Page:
PAPABILES Simulation-based evaluation of the impact of telematics in the Lausanne area: a pilot study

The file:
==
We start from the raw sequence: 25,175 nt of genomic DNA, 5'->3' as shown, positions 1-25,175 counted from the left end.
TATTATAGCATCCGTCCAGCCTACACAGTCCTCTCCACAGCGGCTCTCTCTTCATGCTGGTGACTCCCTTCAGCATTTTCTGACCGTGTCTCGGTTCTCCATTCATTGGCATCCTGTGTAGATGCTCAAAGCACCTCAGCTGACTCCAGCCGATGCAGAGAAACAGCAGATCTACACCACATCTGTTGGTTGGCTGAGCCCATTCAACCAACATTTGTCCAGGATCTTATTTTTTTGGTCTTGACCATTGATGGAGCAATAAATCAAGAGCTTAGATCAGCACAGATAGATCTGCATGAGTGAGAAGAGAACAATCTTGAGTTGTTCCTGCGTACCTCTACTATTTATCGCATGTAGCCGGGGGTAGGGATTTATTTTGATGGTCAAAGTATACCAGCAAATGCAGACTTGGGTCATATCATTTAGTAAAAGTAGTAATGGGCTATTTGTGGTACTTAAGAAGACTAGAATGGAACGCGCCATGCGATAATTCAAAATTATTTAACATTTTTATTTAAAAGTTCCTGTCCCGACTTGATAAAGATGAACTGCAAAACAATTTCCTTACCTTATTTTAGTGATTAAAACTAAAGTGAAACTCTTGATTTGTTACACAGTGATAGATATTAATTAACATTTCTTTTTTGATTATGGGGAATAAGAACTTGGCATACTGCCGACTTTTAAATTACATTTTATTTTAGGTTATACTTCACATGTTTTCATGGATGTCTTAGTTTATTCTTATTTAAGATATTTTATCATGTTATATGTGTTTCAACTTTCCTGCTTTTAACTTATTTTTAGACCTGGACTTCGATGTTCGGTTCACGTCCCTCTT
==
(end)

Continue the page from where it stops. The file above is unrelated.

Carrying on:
At the present time, variable-message signs (VMS) and variable speed-limit signs are in frequent use for traffic control, especially along urban motorways. The Lausanne by-pass is partially equipped with these and should be fully equipped in the near future. This study is made to evaluate the effects of such systems, either on the efficiency of the road network or the security of its users. The PAPABILES pilot-study deals with the evaluation of the potential effects of such control systems on the performance and safety of the network, using a stateof- the-art simulation tool (MITSIM), developed at the Massachusetts Institute of Technology. In this paper, we present the scenarios that have been tested and comment on the results. Preliminary analysis of the impact of variable speed limit signs made it possible to emphasize the following elements: a) The reduction of the speed limit in the case of high-flow scenarios did not produce a significant increase in the performance of the motorway network, usually limited to 120 km/h. For limitations lower than 100 km/h, it actually seems to decrease. Admittedly, some results tend to show a slight improvement of the performance for speeds around 105 km/h. However, the magnitude of these improvements is too low to justify the installation of such equipment for the sole purpose of increasing the performance of the network. b) About the question of road-users' safety in the presence of high flow, a lower speed limit decreases the probability and the severity of an accident when the traffic breaks down from a normal regime to a congested regime. As mentioned above, this safety improvement does not significantly affect the system's performance in terms of throughput. c) In the case of an incident that notably reduces the capacity of the motorway, simulations carried out up to now show that the application of various speed limitation scenarios does not improve the performance of the network. The capacity of the network is governed by the capacity at the incident location and the actual speed is already below the limitation. Again, the role of speed limitation is more beneficial for safety than throughput. We emphasize that, due to the limited calibration of the model, the results must be interpreted with care. We believe that their interpretation is valid, but that their actual impact must be analyzed in more detail. This will be achieved in subsequent phases of the project.